We have been discussing the same topic in class for several weeks. I thought that I had a clear viewpoint on technology and its effectiveness in the classroom. That is until I read this article. The article hits on two very strong viewpoints about the effectiveness of technology. That technology can make a significant contribution when the teachers are training to integrate technology into their teaching. We are often shown the various and given 30 minutes to try to incorporated them into our lessons. It is obvious that this creates confusion and frustration among teachers, especially those who teaches content that technology doesn't fit seamlessly
The second viewpoint that stands out is find a balance of incorporating technology in the classroom. The author makes an analogy comparing technology to food. One can not survive without food, but it is also dangerous for one to eat too much food. Technology can create new worlds, but there is a fine line between what is good and what is bad.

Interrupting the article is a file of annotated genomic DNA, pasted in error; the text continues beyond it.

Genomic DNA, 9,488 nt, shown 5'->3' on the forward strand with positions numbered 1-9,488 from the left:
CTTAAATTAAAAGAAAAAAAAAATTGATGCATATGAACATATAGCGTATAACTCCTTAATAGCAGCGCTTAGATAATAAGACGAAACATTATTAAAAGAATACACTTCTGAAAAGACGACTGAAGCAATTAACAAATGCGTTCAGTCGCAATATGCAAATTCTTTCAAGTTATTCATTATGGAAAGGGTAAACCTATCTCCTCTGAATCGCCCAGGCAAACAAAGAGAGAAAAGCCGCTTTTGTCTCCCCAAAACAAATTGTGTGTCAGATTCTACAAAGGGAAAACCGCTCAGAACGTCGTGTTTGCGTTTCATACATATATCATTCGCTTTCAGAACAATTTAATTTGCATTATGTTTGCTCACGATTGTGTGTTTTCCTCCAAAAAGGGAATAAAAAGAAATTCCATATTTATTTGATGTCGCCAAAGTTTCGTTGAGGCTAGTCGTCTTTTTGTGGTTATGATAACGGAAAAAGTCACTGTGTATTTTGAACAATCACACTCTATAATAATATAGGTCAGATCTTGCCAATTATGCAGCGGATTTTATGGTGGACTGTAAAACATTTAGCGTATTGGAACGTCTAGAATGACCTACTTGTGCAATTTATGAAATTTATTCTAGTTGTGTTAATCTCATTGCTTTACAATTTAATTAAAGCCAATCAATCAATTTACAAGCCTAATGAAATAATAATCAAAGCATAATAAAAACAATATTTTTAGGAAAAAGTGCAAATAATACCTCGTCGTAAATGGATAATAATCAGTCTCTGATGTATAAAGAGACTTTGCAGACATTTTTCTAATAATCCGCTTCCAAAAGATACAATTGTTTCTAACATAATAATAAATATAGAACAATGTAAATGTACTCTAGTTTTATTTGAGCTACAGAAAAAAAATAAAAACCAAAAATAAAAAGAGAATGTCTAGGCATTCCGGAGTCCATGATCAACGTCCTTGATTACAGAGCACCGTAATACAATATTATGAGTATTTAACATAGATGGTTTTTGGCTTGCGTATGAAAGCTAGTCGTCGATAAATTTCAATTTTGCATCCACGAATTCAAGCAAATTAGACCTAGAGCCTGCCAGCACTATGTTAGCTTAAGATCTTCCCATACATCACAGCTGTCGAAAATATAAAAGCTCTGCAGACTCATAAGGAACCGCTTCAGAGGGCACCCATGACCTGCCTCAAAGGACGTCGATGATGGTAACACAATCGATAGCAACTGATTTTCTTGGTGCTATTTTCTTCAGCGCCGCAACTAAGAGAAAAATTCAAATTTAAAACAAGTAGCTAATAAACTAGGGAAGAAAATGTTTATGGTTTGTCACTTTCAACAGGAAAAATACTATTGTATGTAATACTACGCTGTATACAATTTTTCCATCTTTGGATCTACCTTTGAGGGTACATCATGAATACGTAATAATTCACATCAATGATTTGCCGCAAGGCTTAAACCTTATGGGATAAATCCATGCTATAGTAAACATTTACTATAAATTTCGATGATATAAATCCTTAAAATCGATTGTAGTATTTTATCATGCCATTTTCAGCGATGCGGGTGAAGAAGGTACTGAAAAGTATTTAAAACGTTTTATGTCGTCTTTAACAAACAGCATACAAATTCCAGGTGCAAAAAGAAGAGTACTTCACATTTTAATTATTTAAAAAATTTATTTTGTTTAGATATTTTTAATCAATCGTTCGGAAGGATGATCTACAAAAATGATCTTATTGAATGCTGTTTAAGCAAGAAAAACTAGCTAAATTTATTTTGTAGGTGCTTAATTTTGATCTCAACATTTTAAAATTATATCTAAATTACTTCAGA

Wednesday, November 12, 2014

Journal Entry #5

Scherer, M. (2010). Transforming Education with Technology: A Conversation with Karen Cator. ASCD, 17-21.

            The article talks with the director of the Office of Educational Technology about the Educational Leadership and the implementation of the educational technology plan and the national vision for schools. It begins with a brief examine of Mooreville Fade School District in Mooresville, North Carolina. It is a district that supplies students with one to one device that are used in various ways throughout the school building and many different curricular areas. There is a focus to use more technology to facilitate communication, engagement, interaction and understanding. Student engagement isn’t focused on the entertainment value, but on the brain activity of the student.